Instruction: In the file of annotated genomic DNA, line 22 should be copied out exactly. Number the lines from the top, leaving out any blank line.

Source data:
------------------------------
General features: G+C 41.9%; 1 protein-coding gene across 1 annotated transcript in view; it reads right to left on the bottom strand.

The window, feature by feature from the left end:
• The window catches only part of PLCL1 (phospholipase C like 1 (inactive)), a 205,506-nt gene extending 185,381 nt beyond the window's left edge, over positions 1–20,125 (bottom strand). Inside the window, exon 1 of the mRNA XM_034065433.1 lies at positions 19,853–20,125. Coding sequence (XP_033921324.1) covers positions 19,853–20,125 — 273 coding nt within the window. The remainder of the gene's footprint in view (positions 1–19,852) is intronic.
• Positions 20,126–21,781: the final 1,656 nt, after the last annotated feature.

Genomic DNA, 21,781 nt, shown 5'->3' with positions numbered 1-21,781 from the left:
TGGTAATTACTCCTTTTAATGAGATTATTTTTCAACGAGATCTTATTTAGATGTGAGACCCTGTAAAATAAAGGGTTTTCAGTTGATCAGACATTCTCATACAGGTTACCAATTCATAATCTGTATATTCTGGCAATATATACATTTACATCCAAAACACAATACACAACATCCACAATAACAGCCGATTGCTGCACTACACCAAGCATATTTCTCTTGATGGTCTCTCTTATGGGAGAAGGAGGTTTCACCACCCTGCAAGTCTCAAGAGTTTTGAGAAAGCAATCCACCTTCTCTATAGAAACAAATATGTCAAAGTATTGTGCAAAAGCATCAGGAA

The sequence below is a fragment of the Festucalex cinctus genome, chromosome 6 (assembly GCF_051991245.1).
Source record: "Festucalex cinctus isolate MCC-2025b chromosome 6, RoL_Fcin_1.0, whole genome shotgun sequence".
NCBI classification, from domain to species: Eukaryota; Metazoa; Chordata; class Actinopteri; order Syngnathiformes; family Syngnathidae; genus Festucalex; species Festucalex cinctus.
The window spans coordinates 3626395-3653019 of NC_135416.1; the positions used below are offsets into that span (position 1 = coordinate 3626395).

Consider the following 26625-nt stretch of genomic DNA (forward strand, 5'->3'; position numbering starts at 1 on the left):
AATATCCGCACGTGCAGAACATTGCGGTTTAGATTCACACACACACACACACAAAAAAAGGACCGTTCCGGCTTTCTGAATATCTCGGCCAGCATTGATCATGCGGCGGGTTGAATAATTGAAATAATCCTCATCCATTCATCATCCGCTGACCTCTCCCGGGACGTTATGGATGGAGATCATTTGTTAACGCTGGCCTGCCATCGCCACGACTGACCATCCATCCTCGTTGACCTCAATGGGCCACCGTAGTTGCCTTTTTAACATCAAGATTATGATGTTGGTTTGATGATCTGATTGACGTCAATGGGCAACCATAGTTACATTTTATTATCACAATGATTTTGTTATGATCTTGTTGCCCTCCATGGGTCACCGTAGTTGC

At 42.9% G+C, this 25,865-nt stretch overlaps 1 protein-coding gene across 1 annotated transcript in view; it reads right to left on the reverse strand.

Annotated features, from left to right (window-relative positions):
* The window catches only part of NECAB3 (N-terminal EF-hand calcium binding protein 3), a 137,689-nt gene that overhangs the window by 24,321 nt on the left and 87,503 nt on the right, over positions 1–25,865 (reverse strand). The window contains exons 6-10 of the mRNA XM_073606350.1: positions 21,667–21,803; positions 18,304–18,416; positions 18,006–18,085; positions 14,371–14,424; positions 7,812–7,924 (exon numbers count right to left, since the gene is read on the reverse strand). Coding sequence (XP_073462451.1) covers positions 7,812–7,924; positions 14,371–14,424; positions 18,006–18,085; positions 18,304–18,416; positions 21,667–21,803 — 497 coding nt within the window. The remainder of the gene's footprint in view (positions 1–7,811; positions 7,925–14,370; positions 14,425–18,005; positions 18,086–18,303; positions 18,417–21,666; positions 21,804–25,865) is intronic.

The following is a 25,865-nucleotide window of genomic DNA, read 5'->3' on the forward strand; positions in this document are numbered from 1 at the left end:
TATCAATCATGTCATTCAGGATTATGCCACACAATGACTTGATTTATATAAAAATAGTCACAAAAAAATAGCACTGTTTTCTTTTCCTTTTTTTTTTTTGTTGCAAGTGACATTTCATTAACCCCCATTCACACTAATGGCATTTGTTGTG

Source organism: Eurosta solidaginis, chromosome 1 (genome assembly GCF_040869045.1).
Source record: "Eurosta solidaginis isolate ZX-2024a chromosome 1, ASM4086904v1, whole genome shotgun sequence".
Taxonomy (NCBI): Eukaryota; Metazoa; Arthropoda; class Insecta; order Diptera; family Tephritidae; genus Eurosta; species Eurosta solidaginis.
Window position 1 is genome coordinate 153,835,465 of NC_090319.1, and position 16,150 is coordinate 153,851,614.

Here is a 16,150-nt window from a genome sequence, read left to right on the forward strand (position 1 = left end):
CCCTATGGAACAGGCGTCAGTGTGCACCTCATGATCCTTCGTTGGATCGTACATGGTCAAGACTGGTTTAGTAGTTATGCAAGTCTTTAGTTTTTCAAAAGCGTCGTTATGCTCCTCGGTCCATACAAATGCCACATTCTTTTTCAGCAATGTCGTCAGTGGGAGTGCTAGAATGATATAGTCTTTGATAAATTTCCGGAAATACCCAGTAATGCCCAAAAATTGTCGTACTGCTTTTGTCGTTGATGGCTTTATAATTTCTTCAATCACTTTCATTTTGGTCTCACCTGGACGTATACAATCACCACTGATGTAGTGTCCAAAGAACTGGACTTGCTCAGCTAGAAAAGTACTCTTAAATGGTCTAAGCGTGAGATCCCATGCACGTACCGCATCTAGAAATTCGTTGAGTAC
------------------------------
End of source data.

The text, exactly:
Here is a 16,150-nt window from a genome sequence, read left to right on the forward strand (position 1 = left end):